Monday, 23 March 2009

Island Trip Part 6

I can't imagine these daily updates are of much interest, but they allow me some time alone with my thoughts - not easy at present.

I went for a run today. With Gem and Wreck both at school I was able to grab enough time to head out for a 5k. I ran to the crossroads and back, which took me 40 minutes. It was truly awful. the wind blew in my face all the way back, and the undulating terrain was way out of my comfort zone. My comfort zone, remember, is curled up in bed watching DVDs, so it doesn't take much to push me out. However, this was TOUGH. At times I felt I was running on the spot, and going uphill with the wind battering against you is no fun at all. There were moments I thought I'd have to stop, but I didn't, thank god.

When I got back I looked on mapmyrun to see how far I'd gone.

2.5 miles.

This, surely, cannot be true. And I don't actually think it is. I tried to measure it in the car, but we were feeding the animals at the time, so reversed, went off road, and generally screwed up the distance. I think - I hope - it's actually around the 3 mile mark. Either way, 40 mins is a shocking state of affairs. Nor is my mood helped by the fact I couldn't resist lemon drizzle fairy cakes, or strawberry ice cream when they were offered to me. A small steak pie for lunch is hardly cause of celebration either.

I now have a stonking great headache, probably from too much caffeine and not enough water.

Other than that, it's been ok. After 11 it all kicked off a bit, as Wreck returned with a schoolchum and they became quite vocal. A third child dropped round for a bit - but they all left by the time Gem came back from school. Another Island mother, who speaks very little English, came round for some tea and played with the boys. Gem was quite subdued, for him, and has been all evening. We've had a very pleasant time doing Scooby-Doo word puzzles and chatting about butterflies. I read him a chapter of Enid Blyton at Sister's behest, and it didn't take long to make my blood boil. Example:

Two ragamuffins - a man and a boy - are walking along the beach. Dick says "I hope they don't come near us. I feel I can smell them from here." Then, when the boy sits in George's sand hole, she tells him to get out. When he doesn't, she and he square up and would have had a fight - only Dick comes running up and says "if there's any fighting to be done, I'll do it. Girls shouldn't fight."

The ragamuffin then pops Dick a whack on the jaw. So Dick whacks back, sending the ragamuffin flying. Ragamuffin calls Dick a coward for hitting someone smaller than himself. It then transpire that said ragamuffin is a girl, not a boy, and demands to fight George. Julian steps in, at this point, and says that fighting is forbidden, and ragamuffin should "clear off." This the ragamuffin does, bursting into tears as she does so.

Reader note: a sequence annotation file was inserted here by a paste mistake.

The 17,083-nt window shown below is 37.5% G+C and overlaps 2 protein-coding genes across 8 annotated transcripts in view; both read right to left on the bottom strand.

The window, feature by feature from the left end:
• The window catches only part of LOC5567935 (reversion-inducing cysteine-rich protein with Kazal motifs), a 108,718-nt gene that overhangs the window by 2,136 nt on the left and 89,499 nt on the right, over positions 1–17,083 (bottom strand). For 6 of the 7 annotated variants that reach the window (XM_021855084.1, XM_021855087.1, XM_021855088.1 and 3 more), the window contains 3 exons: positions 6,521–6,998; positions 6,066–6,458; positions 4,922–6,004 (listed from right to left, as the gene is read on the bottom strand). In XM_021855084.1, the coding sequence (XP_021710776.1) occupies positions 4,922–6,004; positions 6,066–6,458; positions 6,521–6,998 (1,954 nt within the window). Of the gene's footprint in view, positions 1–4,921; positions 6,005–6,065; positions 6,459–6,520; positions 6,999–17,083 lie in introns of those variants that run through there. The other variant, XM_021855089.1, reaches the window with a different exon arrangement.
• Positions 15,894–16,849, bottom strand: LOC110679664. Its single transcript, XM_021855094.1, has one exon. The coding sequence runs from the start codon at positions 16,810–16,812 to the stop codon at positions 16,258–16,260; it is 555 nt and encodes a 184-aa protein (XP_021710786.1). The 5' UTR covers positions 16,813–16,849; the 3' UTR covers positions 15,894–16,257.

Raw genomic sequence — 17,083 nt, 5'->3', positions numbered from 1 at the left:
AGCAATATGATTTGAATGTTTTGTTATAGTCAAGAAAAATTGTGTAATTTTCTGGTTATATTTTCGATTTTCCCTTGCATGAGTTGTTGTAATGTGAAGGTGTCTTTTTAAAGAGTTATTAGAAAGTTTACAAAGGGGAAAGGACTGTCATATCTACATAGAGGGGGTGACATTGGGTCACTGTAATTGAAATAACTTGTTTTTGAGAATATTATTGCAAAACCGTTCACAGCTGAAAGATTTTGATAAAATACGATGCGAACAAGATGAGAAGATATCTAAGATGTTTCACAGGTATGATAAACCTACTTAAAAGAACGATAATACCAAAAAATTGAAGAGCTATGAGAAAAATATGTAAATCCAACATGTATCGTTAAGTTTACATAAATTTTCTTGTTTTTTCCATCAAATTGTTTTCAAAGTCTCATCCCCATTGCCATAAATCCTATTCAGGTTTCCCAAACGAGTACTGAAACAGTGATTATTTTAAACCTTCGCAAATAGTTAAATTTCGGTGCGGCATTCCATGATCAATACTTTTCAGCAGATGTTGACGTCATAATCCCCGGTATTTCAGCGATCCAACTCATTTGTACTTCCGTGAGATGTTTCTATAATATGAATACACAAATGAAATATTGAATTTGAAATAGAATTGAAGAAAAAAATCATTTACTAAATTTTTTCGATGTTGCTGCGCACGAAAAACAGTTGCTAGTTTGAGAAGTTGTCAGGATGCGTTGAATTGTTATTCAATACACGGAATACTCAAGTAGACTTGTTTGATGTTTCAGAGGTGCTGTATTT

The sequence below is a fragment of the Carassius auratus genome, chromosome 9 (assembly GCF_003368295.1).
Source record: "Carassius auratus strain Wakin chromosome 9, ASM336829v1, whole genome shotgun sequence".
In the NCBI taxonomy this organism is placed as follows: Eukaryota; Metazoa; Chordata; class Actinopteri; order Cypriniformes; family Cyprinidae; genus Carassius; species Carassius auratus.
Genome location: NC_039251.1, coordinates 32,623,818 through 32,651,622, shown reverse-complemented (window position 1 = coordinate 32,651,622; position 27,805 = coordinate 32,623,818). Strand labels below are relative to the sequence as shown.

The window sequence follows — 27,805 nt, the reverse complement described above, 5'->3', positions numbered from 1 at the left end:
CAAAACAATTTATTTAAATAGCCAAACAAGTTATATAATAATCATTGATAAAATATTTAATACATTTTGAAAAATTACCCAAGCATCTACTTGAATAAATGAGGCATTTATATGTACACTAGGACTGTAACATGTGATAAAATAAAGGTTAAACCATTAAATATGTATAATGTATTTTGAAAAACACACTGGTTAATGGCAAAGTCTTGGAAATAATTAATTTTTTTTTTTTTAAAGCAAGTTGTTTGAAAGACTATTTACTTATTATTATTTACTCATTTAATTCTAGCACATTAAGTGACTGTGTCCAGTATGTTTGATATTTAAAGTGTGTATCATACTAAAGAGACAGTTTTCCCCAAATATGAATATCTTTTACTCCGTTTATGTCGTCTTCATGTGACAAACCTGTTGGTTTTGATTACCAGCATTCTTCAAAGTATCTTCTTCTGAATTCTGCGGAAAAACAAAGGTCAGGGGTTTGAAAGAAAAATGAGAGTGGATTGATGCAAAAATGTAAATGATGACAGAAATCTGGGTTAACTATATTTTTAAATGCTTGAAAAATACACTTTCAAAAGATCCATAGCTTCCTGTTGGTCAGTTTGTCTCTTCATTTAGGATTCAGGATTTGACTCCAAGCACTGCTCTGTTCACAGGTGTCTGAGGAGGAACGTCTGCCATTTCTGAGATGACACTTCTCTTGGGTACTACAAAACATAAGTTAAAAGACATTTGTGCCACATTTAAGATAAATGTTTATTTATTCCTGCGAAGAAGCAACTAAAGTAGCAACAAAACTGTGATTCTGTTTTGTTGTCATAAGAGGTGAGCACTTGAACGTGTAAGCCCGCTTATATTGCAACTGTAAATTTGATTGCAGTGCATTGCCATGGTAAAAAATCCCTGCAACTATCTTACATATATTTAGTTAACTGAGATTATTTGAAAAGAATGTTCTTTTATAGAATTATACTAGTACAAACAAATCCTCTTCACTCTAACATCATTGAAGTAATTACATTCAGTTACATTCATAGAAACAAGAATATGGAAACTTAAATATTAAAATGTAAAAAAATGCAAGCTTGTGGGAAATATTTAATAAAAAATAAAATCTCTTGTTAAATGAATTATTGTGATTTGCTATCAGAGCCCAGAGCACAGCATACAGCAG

"She's a girl all right," says the noxious Dick, at this point, before admiring her 'spunk' for attempting to fight him.

What a very strange woman Enid Blyton was, and how repugnant her morality is today. I lapped up her books when I was a child, but even then I recognised how out of touch she was. Girls did washing up, boys gathered logs. Girls were weak, boys strong. Girls needed to be protected, so the boys did all the dangerous stuff like exploring coal holes. And if anyone has ever read the horrendous story of the 'Put 'Em Rights', where the moral of at least some of the story is 'everyone should keep their place and not try and step out of the class boundaries', they'll understand just how much British society has had to overcome in the last 50 years. Having said that, I strongly - strongly - disapprove of altering the text to fit modern attitudes. I read a Magic Faraway Tree version that had changed the name Fanny to Franny, just because nowadays 'fanny' means ladypart.

Ladypart?? Jesus, what's happening to me? Got - to - have - adult - company - soon ...

Anyway - we should read Enid Blyton warts and all, and let kids find out about how attitudes have changed. If I'm reading a book to Gem and I think something's nonsense, I'll say so. That's how he learns there are two ways of looking at things. He hears a story where there's an issue of fighting, and he hears me say it doesn't matter whether it's girls or boys, fighting is wrong. He can make up his own mind who's right.

If he decides it's not me, I can always beat him. He's pretty small, after all.

Gem is pretty restless tonight. He didn't eat much supper because he was doing his puzzle - and allowing him to do it is yet another thing I've done incorrectly. The list is endless. Anyway, he's in bed at the moment, having been chased back by me as he tried to creep out and find some coloured pencils. (God I wish the spell check would FUCK OFF! If I want to spell coloured with a 'u' the way God intended, I bloody well will, and this Yankee-biased piece of dictionary crap can take a fucking hike. Likewise spelling realised with an 's'. But it doesn't have a problem with traveller with two 'l's. Why? Maybe it's just thick.) He's obsessed with insects, this lad, and wants to draw a background onto which he can stick his stickers of dragonflies, ladybirds, tarantulas, and the ever-amusingly named cockchafers.

I'm just wittering for the sake of wittering, really. I'd better sign off before wittering becomes blethering and blethering becomes ranting and I go to bed in a foul mood.

Fisher comes tomorrow!